Between 2003 and 2004 he conducted a documentation project on public transport for ACT (the local public transport company) curated by Sarah Grugnetti, culminating in a solo exhibit at Palazzo Magnani entitled Una città in Movimento (A city on the move).
In 2005 he documented a Kolkhoz in Uzbekistan in collaboration with the writer Giorgio Messori. The work, entitled Politotdel, was exhibited at the international photography festival in Rome.
Between 2006 and 2007 he worked on a joint project with his German colleague Kai-Uwe Schulte-Bunert on two divided cities, Gorizia-Nova Gorica in Italy and Görlitz-Zgorzelec in Germany.
The project, entitled 2_ luoghi divisi (2_divided places) was shown in various European venues, including Fotografia Europea 2007 in Reggio Emilia and the European Month of Photography 2008 in Berlin.
In 2011 he participated in Fotografia Europea with various projects, including Hipstamatic for San Lazzaro, a group exhibit shown at the Lombroso pavilion, the former psychiatric hospital in Reggio Emilia, and as curator of a course/project with photos taken by political refugees housed in a home-hotel in Reggio Emilia.
In 2011 he collaborated with Francesca Davoli taking photos of home interiors which were published on the leading sector magazines such as Elle Decoration UK, Real living Australia, D – La Repubblica, Marie Claire Maison Italia and others.
He has staged a number of solo exhibits as well as several group exhibits.

18-25: Fabio Boni

Fabio Boni was born in 1965 in Reggio Emilia, where he lives and works, focusing particularly on portraits and social photography. His engagement in studying the human face from a social and psychological perspective resulted in his first exhibit shown in 1993, dedicated to children and the elderly, entitled Volti (Faces). He then developed the subject through further study and by broadening the scope of his work, photographing people from a wide range of social backgrounds and ages, from the elderly to teenagers, from families to celebrating communities, from workers in different types of professions to circus workers, through to refugees. In 1996 he participated in the group show Æmilia, sponsored by the Photo Library of the Panizzi Library in Reggio Emilia, presenting a series of images portraying families. The work he did in 1997, La campagna e il deserto (The countryside and the desert), photos of the Sahrawi refugee peoples, and in 1999, Vidonci un campo profughi in Slovenia (Vidonci a refugee camp in Slovenia) marked an important turning point in his photographic language, leading him to focus on the consequences of war. In 2001 he published Abitanti (Inhabitants) a project on families which illustrates stories by Giuseppe Pederiali. In 2003 he produced La misura del tempo (The measure of time), edited by Marco Vincenzi, a project and publication about the inhabitants of Montefiore (Rimini), and published the book Via Roma, paesaggi umani (Via Roma, human landscapes). In 2006 he exhibited a project on the circus, with portraits made during various shows by the Togni family. In 2010 he presented I.S.A. Chierici, a project conducted with the Chierici secondary art institute in Reggio Emilia. His latest works look at certain aspects of life in Emilia and everyday life situations. He runs courses and seminars on the photographic portrait at the CFP Bauer in Milan, at Studio Marangoni in Florence, and the Chierici secondary college of art in Reggio Emilia. His work has appeared in many exhibits and has been published in several catalogues. Some of his works are held in public and private collections.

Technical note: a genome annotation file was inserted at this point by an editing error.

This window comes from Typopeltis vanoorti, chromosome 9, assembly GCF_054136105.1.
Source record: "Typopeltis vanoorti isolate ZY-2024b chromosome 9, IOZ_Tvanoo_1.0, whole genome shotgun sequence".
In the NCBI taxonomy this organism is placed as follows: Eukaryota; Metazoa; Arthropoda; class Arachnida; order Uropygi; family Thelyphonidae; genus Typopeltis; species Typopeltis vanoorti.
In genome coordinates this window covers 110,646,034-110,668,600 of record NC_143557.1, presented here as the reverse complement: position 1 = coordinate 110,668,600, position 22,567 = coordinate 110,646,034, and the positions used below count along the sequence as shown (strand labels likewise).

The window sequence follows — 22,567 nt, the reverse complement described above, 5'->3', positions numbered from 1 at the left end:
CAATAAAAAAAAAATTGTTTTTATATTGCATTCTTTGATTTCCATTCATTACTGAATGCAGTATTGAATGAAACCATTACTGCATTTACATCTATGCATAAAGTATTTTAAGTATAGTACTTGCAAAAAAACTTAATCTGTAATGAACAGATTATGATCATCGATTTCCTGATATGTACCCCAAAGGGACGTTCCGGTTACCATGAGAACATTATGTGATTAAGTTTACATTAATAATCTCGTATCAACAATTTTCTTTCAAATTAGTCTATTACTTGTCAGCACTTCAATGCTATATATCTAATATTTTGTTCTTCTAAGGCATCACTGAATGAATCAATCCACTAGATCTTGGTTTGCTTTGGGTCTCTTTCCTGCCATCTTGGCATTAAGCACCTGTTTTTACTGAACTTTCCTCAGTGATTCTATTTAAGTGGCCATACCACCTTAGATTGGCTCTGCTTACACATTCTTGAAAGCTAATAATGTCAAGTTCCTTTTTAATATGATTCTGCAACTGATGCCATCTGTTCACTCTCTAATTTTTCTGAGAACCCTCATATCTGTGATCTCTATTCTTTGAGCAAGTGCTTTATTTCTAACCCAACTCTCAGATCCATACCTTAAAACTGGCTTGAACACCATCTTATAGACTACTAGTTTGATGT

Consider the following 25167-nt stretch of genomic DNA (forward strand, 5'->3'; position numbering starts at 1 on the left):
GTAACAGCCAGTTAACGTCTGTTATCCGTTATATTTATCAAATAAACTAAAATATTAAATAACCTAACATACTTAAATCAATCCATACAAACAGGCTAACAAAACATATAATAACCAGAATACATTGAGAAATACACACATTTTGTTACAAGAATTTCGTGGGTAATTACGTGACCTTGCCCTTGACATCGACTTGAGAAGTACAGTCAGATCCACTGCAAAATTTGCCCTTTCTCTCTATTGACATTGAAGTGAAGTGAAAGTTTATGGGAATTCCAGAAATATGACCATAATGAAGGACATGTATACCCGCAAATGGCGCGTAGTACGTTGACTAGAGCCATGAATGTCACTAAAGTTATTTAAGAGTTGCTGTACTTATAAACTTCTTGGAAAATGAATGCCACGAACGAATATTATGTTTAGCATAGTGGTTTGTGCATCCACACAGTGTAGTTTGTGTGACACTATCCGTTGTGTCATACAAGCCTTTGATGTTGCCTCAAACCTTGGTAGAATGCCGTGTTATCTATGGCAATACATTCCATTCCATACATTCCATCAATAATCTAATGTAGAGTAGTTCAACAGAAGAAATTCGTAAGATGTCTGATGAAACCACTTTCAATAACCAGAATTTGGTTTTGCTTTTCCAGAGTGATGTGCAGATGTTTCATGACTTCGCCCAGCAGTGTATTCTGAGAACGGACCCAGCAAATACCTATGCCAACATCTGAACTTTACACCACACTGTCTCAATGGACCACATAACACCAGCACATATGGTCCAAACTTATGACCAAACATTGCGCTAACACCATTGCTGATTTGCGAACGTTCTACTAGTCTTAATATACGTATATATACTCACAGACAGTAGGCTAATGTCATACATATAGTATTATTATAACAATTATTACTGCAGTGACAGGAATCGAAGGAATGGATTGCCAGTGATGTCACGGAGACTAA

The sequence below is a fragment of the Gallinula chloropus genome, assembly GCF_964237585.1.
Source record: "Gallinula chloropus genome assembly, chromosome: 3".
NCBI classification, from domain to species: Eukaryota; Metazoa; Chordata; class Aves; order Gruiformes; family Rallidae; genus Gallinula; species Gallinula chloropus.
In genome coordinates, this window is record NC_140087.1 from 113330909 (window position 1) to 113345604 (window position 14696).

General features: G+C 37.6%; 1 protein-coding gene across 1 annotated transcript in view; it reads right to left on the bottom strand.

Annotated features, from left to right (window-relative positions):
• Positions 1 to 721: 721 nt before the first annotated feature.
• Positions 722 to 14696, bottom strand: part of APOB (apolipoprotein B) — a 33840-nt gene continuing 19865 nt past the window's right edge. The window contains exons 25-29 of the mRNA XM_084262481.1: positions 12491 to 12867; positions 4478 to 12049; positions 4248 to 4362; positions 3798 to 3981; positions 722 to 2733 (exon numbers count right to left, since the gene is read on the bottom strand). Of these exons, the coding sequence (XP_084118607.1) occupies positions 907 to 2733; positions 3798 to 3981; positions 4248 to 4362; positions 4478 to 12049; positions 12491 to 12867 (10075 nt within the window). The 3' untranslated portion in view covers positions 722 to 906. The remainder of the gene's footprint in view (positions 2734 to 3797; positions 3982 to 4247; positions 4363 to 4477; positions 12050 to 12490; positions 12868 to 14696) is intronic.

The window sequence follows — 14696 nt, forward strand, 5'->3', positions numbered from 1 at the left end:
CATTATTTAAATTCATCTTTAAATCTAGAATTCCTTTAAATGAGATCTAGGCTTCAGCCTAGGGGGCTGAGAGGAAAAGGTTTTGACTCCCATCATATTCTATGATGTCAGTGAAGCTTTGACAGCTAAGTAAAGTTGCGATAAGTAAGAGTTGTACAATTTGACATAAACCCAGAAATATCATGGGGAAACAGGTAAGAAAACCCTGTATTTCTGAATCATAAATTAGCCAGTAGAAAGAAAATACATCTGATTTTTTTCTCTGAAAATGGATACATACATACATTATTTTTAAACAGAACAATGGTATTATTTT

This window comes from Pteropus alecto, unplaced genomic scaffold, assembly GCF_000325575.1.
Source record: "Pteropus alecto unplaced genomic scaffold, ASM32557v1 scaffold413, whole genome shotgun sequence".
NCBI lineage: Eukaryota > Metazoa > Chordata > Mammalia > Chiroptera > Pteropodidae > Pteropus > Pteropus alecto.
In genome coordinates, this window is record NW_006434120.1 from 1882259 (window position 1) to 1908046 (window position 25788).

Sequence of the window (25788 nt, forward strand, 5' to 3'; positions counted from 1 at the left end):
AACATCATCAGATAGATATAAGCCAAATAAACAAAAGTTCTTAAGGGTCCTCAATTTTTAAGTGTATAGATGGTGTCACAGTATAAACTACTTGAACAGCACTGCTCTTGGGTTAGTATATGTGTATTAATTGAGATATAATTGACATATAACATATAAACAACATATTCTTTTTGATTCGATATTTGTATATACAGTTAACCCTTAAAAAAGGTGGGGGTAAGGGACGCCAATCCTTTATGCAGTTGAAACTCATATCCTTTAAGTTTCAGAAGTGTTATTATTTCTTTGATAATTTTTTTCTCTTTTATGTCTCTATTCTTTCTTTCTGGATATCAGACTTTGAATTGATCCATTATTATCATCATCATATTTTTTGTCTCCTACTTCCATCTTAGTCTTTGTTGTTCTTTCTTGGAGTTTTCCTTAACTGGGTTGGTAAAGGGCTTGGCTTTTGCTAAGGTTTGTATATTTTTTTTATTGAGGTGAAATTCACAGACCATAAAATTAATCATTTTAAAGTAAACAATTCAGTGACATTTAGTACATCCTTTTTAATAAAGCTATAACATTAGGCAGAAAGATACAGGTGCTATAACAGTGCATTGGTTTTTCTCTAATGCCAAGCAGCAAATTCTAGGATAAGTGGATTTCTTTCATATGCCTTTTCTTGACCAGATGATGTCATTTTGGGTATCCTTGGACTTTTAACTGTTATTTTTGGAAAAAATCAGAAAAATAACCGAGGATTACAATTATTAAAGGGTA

18-25: Laura Sassi

Laura Sassi was born in Reggio Emilia, where she lives and works.
She has been a professional photographer since 1977 and since 2003 she has been working with the Diocese of Reggio Emilia and Guastalla, on the Cultural Project for the Archival Management of the Artistic Heritage of Churches in the Province of Reggio Emilia.
She specializes in traditional black and white photography and deals personally with the laboratory work for developing and printing her professional photographs and personal photographic investigations.
She is Vice-President of CNA Comunicazione and is Head of the Professional Photographers department of the Province of Reggio Emilia.
She is a ‘Qualified Teacher’ under the Italian Professional Photographer scheme of professional photography training courses, run jointly by the Fondo Internazionale Orvieto Fotografia and the national associations CNA and Confartigianato.
She has gained major recognitions at national and European level; her work has earned her the Qualified Italian Photographer qualification in 2002 and the Qualified European Photographer qualification in 2003, which are recognized by the most important European photography associations.
Since 2004 she has been a member of the jury of FIOF, the awarding body of Italy’s professional photography qualification.
She has undertaken a number of personal investigation projects which have culminated in exhibits shown in the city and province of Reggio Emilia, including Le sei corde (The six strings) in 1994, India – Jasmine in 2003, Il silenzio e il suono (Silence and sound) in 2003, and Il quaderno a metà – Sierra Leone (Half an exercise book – Sierra Leone) in 2009.